Today we are going to discuss how to use price action to determine the best trade entries. This may seem like an obvious article topic, but let me explain further and I think you will see that it is certainly an important topic that many of our followers fail to recognize. Most students do tend to understand that it is very important to determine the type of day that is occurring, but most don’t realize that the “day type” can change instantly, or even that there are multiple day types, all within the same day. Without clearly defining this subject, many traders continue to be confused, so I will give this area some additional discussion today so that some of you better understand what we are attempting to do with the price action.
In reality, the markets can do three things. They either trend upward, trend downward or they don’t trend at all, but merely range. However, even if prices are in a clear and tight range, prices can still trend back and forth between the highs and lows, so prices can still trend even on very tight range days. In addition, even on very strong trend days, prices will often pause to consolidate the moves, so you will get some ranging even then. What traders must understand is that even though we are mostly interested in our range rules on range days, if the range is wide enough, we still have to use our trend rules during the times that prices are trending up and down between the highs and lows. Just as well, when the market is trending, if it suddenly stops and goes into a range, we must now consider using our range rules, even if we only trade one side of the range due to the trend precedent rules. Meaning we only short the high sides of the range if we are in a down trend, or buy the low sides of the range is we are in an uptrend.
Hopefully you are already starting to see where I am going and now maybe have a clearer understanding of the fact that you can not box yourself into a corner using only range rules or only trend rules. You may have to switch back and forth between the two, depending on what prices are doing that day. Today is a actually perfect example of what I am trying to get across. It is a range day for the most part, with prices being caught in a mere five point range, which is small really. You can see a snap shot of today’s chart below.
Notice in the chart example how the highs and lows of the range are very evident, but at the same time, there are clear trends that go from the highs of the range to the lows, and then reverse and go the other direction. When prices are near the highs and lows of this range, we want to use our range rules to trade, but once prices are trending from high to low or from low to high, we will need to switch to our trend rules in order to enter the best and most probable winning trades. You simply can not get married to one strategy or the other, even if the day appears to be one or the other type of day. You must be ready to switch gears with little thought or little effort when the price action dictates that you must switch. The blue circles on the chart are long entries and the red circles are short entries. Notice that we are taking both long and short trades today, because overall, this is a range day at this point. If prices were trending upwards, we would only want to buy and if they were trending downward, we would only want to sell, but they are not trending overall today, they are merely ranging.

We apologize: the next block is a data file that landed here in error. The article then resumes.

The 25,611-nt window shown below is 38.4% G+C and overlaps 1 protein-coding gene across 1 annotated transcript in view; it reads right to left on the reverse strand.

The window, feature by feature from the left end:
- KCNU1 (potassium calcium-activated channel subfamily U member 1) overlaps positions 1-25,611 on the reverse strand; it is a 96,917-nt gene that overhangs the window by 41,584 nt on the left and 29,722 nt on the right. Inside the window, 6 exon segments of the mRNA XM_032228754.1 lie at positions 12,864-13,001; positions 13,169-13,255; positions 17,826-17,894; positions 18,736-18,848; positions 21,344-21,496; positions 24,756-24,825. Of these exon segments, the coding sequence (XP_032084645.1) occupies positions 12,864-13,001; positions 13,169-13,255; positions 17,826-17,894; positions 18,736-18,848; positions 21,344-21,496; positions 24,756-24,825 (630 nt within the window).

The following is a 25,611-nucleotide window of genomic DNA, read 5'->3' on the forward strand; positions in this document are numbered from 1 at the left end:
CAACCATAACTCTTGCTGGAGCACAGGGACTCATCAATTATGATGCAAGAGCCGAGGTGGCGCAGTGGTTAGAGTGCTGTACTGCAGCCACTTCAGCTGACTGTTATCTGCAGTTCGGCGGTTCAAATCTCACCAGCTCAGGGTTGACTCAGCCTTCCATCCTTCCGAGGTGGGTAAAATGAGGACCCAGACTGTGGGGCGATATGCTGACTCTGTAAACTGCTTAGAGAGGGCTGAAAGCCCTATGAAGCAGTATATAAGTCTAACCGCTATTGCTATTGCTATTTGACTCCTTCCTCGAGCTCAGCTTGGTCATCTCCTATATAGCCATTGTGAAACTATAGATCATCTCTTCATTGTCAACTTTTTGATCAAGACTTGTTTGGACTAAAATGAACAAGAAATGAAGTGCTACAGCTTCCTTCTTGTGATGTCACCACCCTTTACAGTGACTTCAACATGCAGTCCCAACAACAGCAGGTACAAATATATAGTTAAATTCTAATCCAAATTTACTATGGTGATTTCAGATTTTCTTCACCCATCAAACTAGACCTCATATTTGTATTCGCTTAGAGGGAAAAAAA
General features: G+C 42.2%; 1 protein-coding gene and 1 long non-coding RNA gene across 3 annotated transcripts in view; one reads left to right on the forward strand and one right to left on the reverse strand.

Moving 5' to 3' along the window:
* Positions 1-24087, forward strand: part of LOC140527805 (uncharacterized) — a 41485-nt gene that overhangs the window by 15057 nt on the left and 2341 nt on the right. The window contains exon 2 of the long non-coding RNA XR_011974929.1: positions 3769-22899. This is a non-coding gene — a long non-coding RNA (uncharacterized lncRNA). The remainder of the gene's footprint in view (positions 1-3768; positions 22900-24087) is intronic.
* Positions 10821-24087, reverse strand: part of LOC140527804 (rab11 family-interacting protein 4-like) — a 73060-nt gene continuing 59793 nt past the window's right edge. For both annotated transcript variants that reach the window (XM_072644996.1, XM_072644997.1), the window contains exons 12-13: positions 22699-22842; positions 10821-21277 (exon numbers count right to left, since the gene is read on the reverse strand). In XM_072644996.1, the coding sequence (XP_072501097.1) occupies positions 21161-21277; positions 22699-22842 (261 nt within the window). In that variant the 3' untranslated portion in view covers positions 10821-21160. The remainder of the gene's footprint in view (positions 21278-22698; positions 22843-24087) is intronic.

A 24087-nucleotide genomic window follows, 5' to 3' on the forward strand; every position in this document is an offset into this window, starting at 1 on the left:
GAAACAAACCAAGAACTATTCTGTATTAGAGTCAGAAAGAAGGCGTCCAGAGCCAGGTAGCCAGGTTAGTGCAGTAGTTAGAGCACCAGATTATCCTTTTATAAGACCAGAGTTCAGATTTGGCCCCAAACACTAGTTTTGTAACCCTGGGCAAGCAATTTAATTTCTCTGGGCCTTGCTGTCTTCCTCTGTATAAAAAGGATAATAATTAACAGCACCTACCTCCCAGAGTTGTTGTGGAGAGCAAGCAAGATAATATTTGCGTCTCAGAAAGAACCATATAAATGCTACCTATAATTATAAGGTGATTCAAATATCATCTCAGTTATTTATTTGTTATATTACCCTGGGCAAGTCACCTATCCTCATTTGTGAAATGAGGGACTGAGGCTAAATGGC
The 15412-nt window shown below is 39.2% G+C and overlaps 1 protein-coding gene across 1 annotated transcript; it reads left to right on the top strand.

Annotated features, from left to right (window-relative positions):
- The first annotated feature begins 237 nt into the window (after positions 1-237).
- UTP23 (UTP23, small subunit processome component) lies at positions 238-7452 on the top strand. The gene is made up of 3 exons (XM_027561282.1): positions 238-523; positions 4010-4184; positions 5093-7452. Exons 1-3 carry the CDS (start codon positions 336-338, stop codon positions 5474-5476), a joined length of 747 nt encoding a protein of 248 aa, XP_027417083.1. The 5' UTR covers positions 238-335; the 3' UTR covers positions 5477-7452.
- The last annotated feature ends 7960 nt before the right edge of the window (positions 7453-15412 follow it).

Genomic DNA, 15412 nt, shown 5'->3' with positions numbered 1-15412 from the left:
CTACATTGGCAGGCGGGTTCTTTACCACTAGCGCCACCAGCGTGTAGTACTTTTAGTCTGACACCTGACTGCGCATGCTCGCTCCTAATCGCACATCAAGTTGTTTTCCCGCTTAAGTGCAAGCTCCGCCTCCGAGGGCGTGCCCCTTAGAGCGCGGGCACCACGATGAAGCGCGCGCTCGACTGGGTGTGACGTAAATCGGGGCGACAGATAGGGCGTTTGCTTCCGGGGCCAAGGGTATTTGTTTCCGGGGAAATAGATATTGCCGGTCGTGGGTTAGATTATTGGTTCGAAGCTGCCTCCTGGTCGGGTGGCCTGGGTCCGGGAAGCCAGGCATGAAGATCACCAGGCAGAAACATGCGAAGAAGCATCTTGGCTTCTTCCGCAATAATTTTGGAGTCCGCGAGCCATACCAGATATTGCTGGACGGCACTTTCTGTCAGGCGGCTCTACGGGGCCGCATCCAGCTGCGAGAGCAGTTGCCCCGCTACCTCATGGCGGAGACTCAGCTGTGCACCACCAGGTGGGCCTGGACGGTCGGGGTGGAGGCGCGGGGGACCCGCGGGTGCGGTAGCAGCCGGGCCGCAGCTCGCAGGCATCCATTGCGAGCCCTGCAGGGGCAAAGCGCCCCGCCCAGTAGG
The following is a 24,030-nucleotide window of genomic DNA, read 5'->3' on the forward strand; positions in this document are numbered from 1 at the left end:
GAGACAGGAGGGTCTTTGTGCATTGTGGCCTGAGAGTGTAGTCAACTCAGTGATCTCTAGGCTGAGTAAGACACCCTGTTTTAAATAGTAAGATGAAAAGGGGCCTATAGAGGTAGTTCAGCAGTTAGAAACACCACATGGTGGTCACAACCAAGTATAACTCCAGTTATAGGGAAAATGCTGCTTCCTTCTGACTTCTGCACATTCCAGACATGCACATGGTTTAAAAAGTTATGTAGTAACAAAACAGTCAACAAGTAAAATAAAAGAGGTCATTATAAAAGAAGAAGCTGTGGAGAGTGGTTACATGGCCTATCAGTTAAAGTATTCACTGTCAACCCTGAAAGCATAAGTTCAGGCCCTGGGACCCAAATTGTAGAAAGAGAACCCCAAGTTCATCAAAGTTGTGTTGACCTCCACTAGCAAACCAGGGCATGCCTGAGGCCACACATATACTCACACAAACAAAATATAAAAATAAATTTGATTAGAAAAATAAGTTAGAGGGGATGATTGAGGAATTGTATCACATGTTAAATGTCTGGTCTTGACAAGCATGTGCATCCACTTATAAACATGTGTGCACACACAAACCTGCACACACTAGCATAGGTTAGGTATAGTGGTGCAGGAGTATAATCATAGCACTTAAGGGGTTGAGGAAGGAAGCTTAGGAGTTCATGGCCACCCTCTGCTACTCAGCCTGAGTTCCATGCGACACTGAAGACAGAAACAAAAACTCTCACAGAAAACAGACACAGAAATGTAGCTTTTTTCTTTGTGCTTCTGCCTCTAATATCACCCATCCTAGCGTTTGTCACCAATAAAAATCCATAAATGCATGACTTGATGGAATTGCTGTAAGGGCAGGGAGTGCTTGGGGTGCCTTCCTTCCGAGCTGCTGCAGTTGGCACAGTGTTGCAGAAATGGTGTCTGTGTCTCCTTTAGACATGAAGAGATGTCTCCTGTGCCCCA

Based on some of the feedback that I received lately, some of you are getting too hung up on trying to determine if it’s a range day or a trend day, and then getting married to that type of strategy for the day, and that simply will not work in the long run. A good trader is flexible and can switch from long to short or short to long in the blink of an eye with little or no hesitation. An inability to switch quickly like this will only slow down your ability to be a successful trader in the long run. Notice that I am taking both long and short trades on this day. The overall strategy is that this is a range day, and there really is no longer term trend bias on this chart, so we can go short or long depending on need. As prices reach the low of the range and as they trend back to the high side, we are looking for long entries. Likewise, as prices reach the high of the range or trend lower headed to the low side of the range, we will want to look for short opportunities.
It’s really that simple, but knowing how to find the proper entry points and when to enter is hard to trust if you don’t know the proper rules or have a lot of experience trading with our price action rules. If you would like to learn how to use price action to determine the best trade entries, or if you would like to use our price action trading rules to help improve your overall trading results, then you have come to the right place. You can find our price action manual at http://priceactiontradingsystem.com/pats-price-action-trading-manual. This manual will show you in very simple details and explanations, exactly how we use price action to make money trading almost any available market.
rsong18 November 8, 2013 at
Mack, there are 3 lines in the chart: the top and bottom of the range and a middle line in the upper portion of the range. It seems to me that you did not take long trade above the upper mid line. Two out of three short trades were taken above the upper mid line. Would you please explain if there is a reason for these? Additionally, how did you get the upper mid line inside the range?